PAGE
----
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Wednesday, July 06, 2005

"Activists" and "Moderates"

. . . so goes the discussion over the upcoming nominee. Professor Balkin's recent post about activism has prompted another wave of discussion on this idea that the conservatives on the Court are more activist than the liberals. This has been done and redone, and I don't think anyone questions that it is, in fact, true that the conservatives on the Court strike down more laws than liberals.

But, as T. More's response to Balkin notes, this is an uninteresting point. Labeling someone an "activist" based on the number of statutes they strike down is meaningless, since the raw reversal rates say nothing about the nature of the statutes being struck down. Such a simple across-the-board figure is of little help in determining whether a particular Justice is true to his or her role as assigned by the Constitution. The reversal rates method speaks to some dischord between what the Court and what Congress think is constitutional, but it doesn't tell you which is right. The same Court would be activist with a Democratic Congress, but not with a Republican Congress, but it gives the term no neutral meaning to describe their jurisprudence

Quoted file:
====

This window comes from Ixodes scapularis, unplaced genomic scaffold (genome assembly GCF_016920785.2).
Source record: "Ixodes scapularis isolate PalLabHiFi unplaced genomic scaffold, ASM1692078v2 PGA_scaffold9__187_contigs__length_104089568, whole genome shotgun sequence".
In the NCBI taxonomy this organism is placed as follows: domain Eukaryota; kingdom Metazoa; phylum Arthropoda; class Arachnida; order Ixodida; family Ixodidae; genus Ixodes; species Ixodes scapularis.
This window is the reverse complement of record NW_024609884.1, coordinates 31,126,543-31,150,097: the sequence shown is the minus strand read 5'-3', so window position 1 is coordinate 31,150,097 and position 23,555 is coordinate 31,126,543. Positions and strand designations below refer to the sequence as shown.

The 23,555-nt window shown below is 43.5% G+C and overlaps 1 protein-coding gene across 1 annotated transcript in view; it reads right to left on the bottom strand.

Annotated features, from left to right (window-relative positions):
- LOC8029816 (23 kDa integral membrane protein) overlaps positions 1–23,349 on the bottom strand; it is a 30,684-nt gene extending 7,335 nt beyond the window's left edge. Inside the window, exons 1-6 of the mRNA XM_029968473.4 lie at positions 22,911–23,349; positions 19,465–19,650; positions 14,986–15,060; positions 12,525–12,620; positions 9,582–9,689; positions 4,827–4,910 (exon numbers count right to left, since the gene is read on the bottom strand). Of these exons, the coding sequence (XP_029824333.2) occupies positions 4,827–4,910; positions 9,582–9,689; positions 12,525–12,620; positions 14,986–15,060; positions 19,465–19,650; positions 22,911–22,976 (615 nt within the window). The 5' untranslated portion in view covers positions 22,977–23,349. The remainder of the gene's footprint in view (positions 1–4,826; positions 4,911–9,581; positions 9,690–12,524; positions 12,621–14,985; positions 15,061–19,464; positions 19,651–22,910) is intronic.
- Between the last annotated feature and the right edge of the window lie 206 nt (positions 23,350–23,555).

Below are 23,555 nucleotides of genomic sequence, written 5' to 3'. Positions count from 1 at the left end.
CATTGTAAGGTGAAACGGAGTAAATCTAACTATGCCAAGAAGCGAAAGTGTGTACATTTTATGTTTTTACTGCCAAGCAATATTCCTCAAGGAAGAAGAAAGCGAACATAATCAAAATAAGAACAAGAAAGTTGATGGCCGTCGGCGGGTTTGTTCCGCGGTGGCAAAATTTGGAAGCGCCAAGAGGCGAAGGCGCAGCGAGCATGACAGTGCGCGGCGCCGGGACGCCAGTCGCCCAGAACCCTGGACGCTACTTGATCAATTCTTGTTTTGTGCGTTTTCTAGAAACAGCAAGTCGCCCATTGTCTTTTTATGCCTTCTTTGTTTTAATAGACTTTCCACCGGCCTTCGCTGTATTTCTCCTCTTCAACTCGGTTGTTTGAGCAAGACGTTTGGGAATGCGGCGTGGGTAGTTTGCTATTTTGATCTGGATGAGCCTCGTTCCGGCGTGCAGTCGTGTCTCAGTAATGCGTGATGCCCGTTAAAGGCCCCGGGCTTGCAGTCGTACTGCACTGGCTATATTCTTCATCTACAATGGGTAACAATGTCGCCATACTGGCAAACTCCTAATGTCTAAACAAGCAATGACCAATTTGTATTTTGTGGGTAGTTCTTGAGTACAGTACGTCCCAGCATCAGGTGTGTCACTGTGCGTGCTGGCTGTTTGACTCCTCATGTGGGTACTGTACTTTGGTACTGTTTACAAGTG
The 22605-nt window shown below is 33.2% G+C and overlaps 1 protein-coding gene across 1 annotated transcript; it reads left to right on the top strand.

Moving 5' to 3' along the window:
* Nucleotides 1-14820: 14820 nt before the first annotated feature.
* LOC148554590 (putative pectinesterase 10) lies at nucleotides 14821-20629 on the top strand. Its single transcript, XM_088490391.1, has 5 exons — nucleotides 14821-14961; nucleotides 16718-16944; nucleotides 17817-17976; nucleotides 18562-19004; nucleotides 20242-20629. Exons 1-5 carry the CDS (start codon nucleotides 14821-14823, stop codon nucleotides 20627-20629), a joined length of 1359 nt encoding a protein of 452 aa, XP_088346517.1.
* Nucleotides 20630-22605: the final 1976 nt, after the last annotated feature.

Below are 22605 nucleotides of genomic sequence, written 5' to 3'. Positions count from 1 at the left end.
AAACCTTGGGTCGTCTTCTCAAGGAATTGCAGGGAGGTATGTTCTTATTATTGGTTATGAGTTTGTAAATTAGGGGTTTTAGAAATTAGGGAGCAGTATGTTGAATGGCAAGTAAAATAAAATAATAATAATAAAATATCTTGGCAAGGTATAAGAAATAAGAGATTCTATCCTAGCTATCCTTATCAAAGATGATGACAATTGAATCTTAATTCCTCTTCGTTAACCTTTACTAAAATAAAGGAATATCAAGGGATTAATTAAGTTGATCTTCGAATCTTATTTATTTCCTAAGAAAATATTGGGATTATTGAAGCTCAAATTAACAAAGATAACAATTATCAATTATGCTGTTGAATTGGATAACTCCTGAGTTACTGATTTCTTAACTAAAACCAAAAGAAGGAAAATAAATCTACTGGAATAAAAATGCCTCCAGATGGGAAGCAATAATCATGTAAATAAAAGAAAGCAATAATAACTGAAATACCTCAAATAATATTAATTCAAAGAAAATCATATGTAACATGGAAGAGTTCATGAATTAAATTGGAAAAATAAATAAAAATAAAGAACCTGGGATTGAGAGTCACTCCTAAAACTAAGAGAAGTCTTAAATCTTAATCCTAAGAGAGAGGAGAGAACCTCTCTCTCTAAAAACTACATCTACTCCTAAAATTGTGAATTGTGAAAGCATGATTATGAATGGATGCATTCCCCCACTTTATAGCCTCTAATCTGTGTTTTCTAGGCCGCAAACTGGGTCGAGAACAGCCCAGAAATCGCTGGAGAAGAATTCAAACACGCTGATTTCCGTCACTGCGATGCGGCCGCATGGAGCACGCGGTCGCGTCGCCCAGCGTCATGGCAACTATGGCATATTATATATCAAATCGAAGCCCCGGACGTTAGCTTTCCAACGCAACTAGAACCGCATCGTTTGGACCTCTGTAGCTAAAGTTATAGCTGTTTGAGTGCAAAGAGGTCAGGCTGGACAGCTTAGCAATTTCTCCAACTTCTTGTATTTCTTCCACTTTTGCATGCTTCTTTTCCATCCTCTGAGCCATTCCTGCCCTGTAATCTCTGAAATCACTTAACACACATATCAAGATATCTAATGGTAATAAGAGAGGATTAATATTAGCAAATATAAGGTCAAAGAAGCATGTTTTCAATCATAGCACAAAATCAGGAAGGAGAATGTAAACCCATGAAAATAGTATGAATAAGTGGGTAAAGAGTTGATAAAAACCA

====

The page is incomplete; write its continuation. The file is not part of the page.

The word has been successfully muddled; it is, you know, "nothing but fluff."

We are told to prefer, instead, a "moderate." Hmm. Robert Bork discussed this recently in an interview regarding Justice O'Connor:

BORK: I think that referring to a moderate philosophy and a conservative philosophy and so forth is quite wrong. The question is, those judges who depart from the actual Constitution, and those who try to stick to the actual Constitution. She departed from it frequently. So I wouldn't call that moderate. I would call it unfortunate. But she is -- she is -- as a result, she often determined the outcome by swinging from one side to the other.

KAGAN: OK. Instead of looking back on Judge O'Connor, let's look forward. Whatever nominee, whoever is picked, whoever President Bush picks, they use your nomination process as an example of what they don't want to happen. A lot of people -- a lot of conservatives do wish that you had been confirmed and serving on the high court. Instead, it's been Justice Kennedy, who has been more moderate than a lot of people think.

BORK: I wish you would stop using the word "moderate." But go ahead.

KAGAN: Well, no. What would you use? How would you compare what Justice Kennedy has done instead of perhaps what you have done if you had been on the court.

BORK: I would call it activist.

Bork is, in my mind, absolutely correct. "Activist" and "Moderate" are the same thing, although I guess a moderate may be somewhat less of an activist. It's probably too late in the game to save the word "activist," but if it is to mean anything (since Balkin, et al.'s method is useless) it must mean what Bork takes it to mean--a judge who departs from what the actual Constitution tells them to do.

UPDATE: It keeps coming. Kim Lane Scheppele on Balkinization compares the amount of invalidation by our courts to courts of other countries and concludes with an explanation of why we think that our courts should do "very little." Again, "activism" doesn't (or at least shouldn't) be determined solely by the quantity of statutes struck down, but by what mechanism they are being invalidated. <

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